Now that we have the knowledge stored in the database, let’s try to find who uses this knowledge. Assumption here is that it is getting used (A major challenge organizations face it to be able to measure this usage. I am not going talk about that now in this article). Well who uses it? 1) People who are looking for this knowledge hmmm…..why are they looking for it? ….maybe because they have a need that is immediate….so immediate that they can’t wait to learn / experience on their own so therefore better for them to learn from someone else’s experience / education. Also my experience from school days tells me, the fastest way to learn something is to learn it from someone who has taken the longer way of learning it by reading / experiencing it!! In this way you get the essence without actually getting involved in the extraction process!! From an examination perspective, this approach was pretty effective – a short term fix for the requirements of a faulty system of evaluations in schools.
Does knowledge age?
To be more descriptive - Does the knowledge captured in a database remain as valid some time after it was captured or recorded or does time have an impact on the usefulness of knowledge? I feel it does have an impact. Let me explain this point using an example. Let’s assume we try to capture how we can get from Mumbai to Dubai and imagine we are doing this in 1850. Well at that period the known modes of travel from Mumbai to Dubai might be by road, rail or sea. Well if in 2010 someone where to find this knowledge object (any capturable form of this knowledge) and try using this to get from Mumbai to Dubai again how successful will he be? Well the same three modes of travel still exists (road, rail and sea) but they all have changed a lot since 1850. Also they have been joined by another mode which is the most used mode currently and that is air travel. In fact there are other developments which might even eliminate the requirement for travel in the first place like telephones, e-mails and video conferences, etc. Now what is the problem here? Why is knowledge captured in 1850 not useful to us currently in 2010? Is it because it was captured the wrong way in the first place or if Mumbai or Dubai changed their places in the world map? Of course not, but what had happened is that over a period of time technological and political changes and developments have resulted in the evolution of much better solutions to travelling between these two locations. What I am trying to bring out here is that knowledge of today might not still be relevant sometime in future. Every knowledge object that we try to capture has a life period of validity.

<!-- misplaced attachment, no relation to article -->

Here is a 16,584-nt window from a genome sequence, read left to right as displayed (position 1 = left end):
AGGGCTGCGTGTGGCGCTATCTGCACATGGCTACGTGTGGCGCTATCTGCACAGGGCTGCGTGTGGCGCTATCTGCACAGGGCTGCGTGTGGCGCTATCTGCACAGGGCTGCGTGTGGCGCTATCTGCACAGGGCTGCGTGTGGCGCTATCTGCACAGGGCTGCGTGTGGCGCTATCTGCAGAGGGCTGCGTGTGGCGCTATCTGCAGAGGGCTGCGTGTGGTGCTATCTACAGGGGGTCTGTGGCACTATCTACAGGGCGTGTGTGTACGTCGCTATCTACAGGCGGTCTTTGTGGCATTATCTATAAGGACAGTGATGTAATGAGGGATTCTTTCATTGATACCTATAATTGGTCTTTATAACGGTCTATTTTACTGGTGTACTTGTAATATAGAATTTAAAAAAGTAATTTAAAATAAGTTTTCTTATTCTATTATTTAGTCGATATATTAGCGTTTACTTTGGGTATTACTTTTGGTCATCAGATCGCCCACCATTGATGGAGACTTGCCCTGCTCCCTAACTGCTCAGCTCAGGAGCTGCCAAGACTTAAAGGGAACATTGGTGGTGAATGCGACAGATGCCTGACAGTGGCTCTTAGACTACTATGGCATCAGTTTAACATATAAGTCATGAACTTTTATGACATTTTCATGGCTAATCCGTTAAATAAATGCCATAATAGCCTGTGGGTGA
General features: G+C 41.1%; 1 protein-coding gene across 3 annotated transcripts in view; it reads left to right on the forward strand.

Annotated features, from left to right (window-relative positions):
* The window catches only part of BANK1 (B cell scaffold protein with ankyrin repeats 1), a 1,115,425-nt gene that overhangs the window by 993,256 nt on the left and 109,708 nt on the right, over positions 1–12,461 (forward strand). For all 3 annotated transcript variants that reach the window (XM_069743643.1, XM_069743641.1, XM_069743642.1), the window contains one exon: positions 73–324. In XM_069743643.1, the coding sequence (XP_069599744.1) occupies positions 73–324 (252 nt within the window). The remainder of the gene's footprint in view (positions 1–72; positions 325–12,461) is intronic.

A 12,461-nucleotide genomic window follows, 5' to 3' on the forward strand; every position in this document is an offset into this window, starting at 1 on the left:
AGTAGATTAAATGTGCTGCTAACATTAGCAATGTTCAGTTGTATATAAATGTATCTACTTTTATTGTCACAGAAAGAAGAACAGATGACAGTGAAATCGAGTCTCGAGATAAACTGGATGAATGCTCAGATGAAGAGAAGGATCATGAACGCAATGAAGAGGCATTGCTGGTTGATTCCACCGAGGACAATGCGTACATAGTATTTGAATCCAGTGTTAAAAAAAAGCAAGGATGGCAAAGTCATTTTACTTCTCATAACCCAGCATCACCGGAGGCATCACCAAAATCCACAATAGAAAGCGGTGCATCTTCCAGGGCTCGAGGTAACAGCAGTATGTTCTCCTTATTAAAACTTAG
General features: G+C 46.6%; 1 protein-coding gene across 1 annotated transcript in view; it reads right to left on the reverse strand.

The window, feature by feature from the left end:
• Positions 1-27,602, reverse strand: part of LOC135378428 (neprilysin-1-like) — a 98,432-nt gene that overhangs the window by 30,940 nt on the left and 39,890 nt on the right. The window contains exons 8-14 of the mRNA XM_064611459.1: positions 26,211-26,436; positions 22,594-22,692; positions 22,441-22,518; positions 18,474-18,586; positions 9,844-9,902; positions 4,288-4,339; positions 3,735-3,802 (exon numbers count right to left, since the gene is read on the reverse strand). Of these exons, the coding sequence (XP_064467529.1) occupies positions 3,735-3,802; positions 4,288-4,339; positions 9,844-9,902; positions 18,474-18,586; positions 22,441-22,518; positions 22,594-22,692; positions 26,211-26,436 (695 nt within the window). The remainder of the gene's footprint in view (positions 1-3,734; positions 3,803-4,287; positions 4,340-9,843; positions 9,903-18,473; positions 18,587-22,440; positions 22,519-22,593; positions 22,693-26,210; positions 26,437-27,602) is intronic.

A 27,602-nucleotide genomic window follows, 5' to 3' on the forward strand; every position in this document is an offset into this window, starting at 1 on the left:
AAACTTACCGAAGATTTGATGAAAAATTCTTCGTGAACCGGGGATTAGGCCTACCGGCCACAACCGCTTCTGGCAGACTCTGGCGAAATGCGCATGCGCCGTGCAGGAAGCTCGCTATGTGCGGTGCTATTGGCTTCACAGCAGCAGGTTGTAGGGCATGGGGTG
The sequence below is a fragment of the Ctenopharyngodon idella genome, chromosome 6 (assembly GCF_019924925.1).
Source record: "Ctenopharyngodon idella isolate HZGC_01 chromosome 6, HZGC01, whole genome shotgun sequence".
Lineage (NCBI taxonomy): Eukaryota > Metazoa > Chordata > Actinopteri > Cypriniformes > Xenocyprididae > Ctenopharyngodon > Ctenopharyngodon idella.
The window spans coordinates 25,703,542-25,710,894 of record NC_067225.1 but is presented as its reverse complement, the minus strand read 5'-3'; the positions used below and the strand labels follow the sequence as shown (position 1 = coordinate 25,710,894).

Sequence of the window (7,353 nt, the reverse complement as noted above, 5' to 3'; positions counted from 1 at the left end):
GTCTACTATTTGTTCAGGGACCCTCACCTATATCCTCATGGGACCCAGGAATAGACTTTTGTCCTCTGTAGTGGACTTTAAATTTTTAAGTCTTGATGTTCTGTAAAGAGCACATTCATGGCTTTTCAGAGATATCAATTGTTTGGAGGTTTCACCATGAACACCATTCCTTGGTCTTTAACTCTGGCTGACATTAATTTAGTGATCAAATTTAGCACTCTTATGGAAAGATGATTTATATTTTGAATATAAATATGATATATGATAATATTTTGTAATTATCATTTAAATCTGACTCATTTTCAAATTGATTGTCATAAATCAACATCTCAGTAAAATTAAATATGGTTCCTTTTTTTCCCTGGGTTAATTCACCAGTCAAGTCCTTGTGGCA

In the above example, I took this large difference in time period to make the point of knowledge being impacted by time pretty obvious but if one were to apply this to ones everyday life then it obviously applicable here too.
What’s wrong with stored knowledge?
Well if knowledge ages and shows all signs of it - applicability reduces; situations change; new and more improved approaches and technologies emerge, etc then storing knowledge in a database may not be all that useful. What if we were able to constantly update the knowledge in database with recent experiences, developments etc? In this case, any piece of knowledge in the database will more useful to the seeker that it was if not regularly updated. The problem organizations face when they store knowledge in a database is that they assume that a further build on this knowledge gets uploaded in the database too. My experience has basically told me that using something from the knowledge base, assuming it is the latest piece of information that that organization has generated internally is a mistake. Employees do not upload the latest piece of knowledge that they generate in the knowledge base immediately if not ever.